5 Small Businesses of the Future

1-Meat Grower

The Idea: Grow meat in a lab

Stage: The tech works but the taste may be off

Using techniques that come out of stem cell technology, numerous groups of scientists have grown meat in the lab. Stem cells are placed on scaffolding and soaked in nutrients to grow. People for the Ethical Treatment of Animals (PETA) are behind the push for lab meat. In 2008, the group offered a $1 million prize to the first group that can grow commercially viable amounts of chicken meat in a lab. New Harvest is a nonprofit founded by Jason Matheny in 2004 to do just that. In May he told Bloomberg Businessweek, “It’s a way to satisfy the growing global demand for meat in a way that’s healthier, more energy efficient, and sustainable.” See Bloomberg Businessweek’s profile of New Harvest founder Jason Matheny.

2-Jet-pack Dealership

The Idea: Personal flight

Stage: Finally, commercially available

A New Zealand company, Martin Aircraft, is taking orders for the first commercially available jetpack. It’s recreational, so you’d need to go fly in a field somewhere, rather than to work. It’s also expensive, with the Martin website stating a price of $100,000. If that price comes down, however, it’s not hard to imagine that folks might want to fly to work instead of drive. That is, until air traffic looks like the freeways of today.

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3-Privacy Protection Firm

The Idea: Your private info at risk

Stage: The need for data protection and reputation management growing rapidly

From credit-card numbers to photos from the latest kegger, more private information is online than ever before. Businesses need to protect that information, and individuals need to be careful with it. Mike Spinney, a privacy expert in Townsend, Mass., says states are only now beginning to pass laws that require companies to have written security plans to prevent data breach. Beyond data, a cottage industry is developing in the field of reputation management. “The bad things we do online can be seen by just about anybody,” says Spinney. “The good things you do online can be your social media résumé, as it were. But you don’t want an impertinent comment on Facebook to be the difference between landing, or not landing, a job.”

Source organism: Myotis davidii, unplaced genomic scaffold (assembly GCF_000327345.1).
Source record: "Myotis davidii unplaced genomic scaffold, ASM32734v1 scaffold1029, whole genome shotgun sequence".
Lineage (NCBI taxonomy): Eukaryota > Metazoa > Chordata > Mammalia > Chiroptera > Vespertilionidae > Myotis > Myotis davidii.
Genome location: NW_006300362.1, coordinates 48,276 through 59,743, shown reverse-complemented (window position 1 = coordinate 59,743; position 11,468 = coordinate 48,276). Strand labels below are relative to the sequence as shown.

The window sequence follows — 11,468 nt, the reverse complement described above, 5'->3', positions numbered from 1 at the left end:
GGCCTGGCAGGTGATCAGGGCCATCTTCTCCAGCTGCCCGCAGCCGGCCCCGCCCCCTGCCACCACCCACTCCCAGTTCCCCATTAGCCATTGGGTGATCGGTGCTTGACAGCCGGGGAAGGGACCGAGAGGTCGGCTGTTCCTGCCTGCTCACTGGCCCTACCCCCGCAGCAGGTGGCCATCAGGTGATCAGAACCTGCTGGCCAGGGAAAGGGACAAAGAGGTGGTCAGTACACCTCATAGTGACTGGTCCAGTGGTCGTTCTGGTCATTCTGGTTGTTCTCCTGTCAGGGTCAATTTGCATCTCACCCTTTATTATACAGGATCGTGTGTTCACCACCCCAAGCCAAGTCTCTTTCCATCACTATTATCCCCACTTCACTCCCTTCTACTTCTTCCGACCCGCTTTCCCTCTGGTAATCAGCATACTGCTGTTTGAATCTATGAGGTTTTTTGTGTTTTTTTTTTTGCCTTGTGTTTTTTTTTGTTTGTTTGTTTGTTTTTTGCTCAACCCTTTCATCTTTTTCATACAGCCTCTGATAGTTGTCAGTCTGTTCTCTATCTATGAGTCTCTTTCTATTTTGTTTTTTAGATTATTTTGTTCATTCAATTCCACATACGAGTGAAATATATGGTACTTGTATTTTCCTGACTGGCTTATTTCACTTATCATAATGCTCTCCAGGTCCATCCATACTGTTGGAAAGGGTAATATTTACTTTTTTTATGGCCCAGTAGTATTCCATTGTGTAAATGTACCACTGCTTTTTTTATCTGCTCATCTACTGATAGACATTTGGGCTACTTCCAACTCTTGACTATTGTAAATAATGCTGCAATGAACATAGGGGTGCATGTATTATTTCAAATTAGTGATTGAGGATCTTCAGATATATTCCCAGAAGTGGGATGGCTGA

4-Nanosatellite

The Idea: Smaller is better

Stage: Getting cheaper all the time

As satellites get smaller, the costs of launching them get lower. That’s the major limiting factor. Nanosatellites and the even-smaller picosatellites can be packed with all sorts of useful equipment that have business applications. “The types of nanosatellites and microsatellites that can be built by small companies and universities will become more robust,” says Peter H. Diamandis, a pioneer in the field of commerical space flight. “We’re heading in a direction where small teams and small companies will be able to do far more in smaller packages.”

5-Greenhouse Gas Auditors

The Idea: Private companies audit polluters

Stage: Dependent on policy

Doing a greenhouse gas audit is endlessly complicated, because so much of our daily lives, from heating to transportation to food, involve contributing to climate change. As policy shifts to stop impending environmental degradation, the jobs will follow. Michael Gillenwater is an expert in greenhouse gas measurement and co-founder of the Greenhouse Gas Management Institute. “There are going to be a more roles related to greenhouse gas management,” he says. “Auditors are one role that a lot of people focused on initially. It has been the most clearly defined role in these early days of carbon markets. But there will be a whole population of carbon specialists.” In the end, the objective is to make the information that has been collected useful. And that depends in large part on policy. “It will have to develop,” says Gillenwater, “assuming we take the problem of [climate change] seriously and start to implement policy to mitigate it.”

 

http://www.bloomberg.com/bw/slideshows/20101105/20-small-businesses-of-the-future.html

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